Do you feel like your back, shoulders, and chest are all stiff and tight? Do you (like me) spend hours hunching over a computer, and you need some yoga to help you overcome all of that poor posture? Not only is all of that hunching over uncomfortable, but over time it can cause major issues in your neck, shoulders, and upper back. So, I’ve designed a quick (15 minute) gentle yoga sequence for upper back and shoulders to help you loosen things up.
In this sequence, you’ll find two basic types of poses: poses to loosen the upper back and shoulder muscles, and poses to loosen the chest muscles. “But Beth, if I’m feeling tight in my upper back, why do I need to loosen my chest muscles?” Great question. See, a lot of us have very tight pectorals (chest muscles). Those tight muscles pull our shoulders forward, making us hunch over and pulling our bodies out of alignment, front to back.
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So, when you focus on loosening and opening your tight chest muscles, you can actually alleviate certain upper back problems. Often our upper back muscles have to work overtime to overcome tight pectorals, which mean they have a greater chance of becoming overworked or spasm-ing, or having several other problems pop up. So, if you want a happy upper back and shoulders, make sure to practice heart-opening yoga poses, which will help stretch and open the chest muscles.
(Runners, this is also really important for you! If you hunch your shoulders over as you run, it’s going to throw off your entire posture as you run. That can lead to inefficient running form at best, and injuries at worst. So, make sure you’re taking care of your upper body in your yoga practice!)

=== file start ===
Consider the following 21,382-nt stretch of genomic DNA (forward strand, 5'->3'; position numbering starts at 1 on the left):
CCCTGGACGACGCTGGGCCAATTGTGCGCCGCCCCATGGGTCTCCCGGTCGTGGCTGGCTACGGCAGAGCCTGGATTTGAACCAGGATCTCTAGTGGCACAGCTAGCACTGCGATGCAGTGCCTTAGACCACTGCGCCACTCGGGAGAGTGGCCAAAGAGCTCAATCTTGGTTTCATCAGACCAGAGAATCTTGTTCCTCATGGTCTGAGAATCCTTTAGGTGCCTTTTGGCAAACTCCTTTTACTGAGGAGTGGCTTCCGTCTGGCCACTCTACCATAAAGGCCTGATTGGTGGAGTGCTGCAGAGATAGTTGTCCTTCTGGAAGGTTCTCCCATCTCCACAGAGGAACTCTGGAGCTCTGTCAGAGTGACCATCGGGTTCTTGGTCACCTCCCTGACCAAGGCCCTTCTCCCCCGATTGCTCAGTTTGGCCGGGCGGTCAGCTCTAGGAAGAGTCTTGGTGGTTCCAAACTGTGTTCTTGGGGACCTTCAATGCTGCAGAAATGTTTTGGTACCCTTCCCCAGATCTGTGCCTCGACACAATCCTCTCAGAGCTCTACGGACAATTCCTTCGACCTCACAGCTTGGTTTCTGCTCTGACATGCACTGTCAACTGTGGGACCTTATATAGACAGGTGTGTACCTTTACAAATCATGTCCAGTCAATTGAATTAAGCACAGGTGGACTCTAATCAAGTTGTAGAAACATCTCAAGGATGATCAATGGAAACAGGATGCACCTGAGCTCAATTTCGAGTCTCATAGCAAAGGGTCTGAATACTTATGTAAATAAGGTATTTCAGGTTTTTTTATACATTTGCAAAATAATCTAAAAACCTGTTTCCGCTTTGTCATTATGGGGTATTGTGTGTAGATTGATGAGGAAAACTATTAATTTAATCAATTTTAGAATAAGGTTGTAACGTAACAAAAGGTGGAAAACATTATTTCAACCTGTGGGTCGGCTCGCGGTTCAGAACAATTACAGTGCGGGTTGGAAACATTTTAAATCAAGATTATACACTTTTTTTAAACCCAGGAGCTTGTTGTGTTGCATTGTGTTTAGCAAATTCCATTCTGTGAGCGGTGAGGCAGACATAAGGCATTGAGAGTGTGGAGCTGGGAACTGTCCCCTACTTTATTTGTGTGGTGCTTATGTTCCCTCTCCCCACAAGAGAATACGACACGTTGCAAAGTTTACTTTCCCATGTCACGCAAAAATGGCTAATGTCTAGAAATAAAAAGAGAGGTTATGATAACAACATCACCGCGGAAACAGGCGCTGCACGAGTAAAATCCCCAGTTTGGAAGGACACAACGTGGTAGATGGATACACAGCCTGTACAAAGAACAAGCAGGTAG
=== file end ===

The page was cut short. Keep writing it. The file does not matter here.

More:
DISCLAIMER: I am a yoga teacher, but I’m not your yoga teacher. Always practice yoga mindfully and if you have any questions, consult with your teacher.
If you have a shoulder or upper back injury, please DO NOT try these poses without checking with your doctor, physical therapist, and/or local yoga teacher. They will be able to guide you through any modifications you should take so you don’t re-injure yourself.
Gentle Yoga Sequence for Upper Back and Shoulders
Prefer to follow a video? Scroll down to find my 15-minute video leading you through this gentle yoga sequence!
I always like to start a yoga session by warming up the body, with particular emphasis on the part of the body that I’m going to be stretching. So in this sequence, I recommend warming up your upper back and shoulders with some shoulder rolls. Take a minute or so to roll your shoulders forward, then take another minute to roll them backward. Be sure to bring your shoulders through their full range of motion so you’re warming up all of the muscles attached to them.
Once your shoulders, upper back, and chest are starting to feel warm, start to gently stretch through the neck. Let your right ear fall toward your right shoulder and pause for a moment. Then, gently let your chin fall to your chest as you roll your head down. Hold for a moment, then slowly roll your left ear toward your left shoulder. Pause, then roll your chin back toward your chest. Flow through this motion several times, helping your neck begin to loosen up. In turn, that will start to loosen any upper back muscles that have adhesions and are tugging on your neck muscles (and vice versa).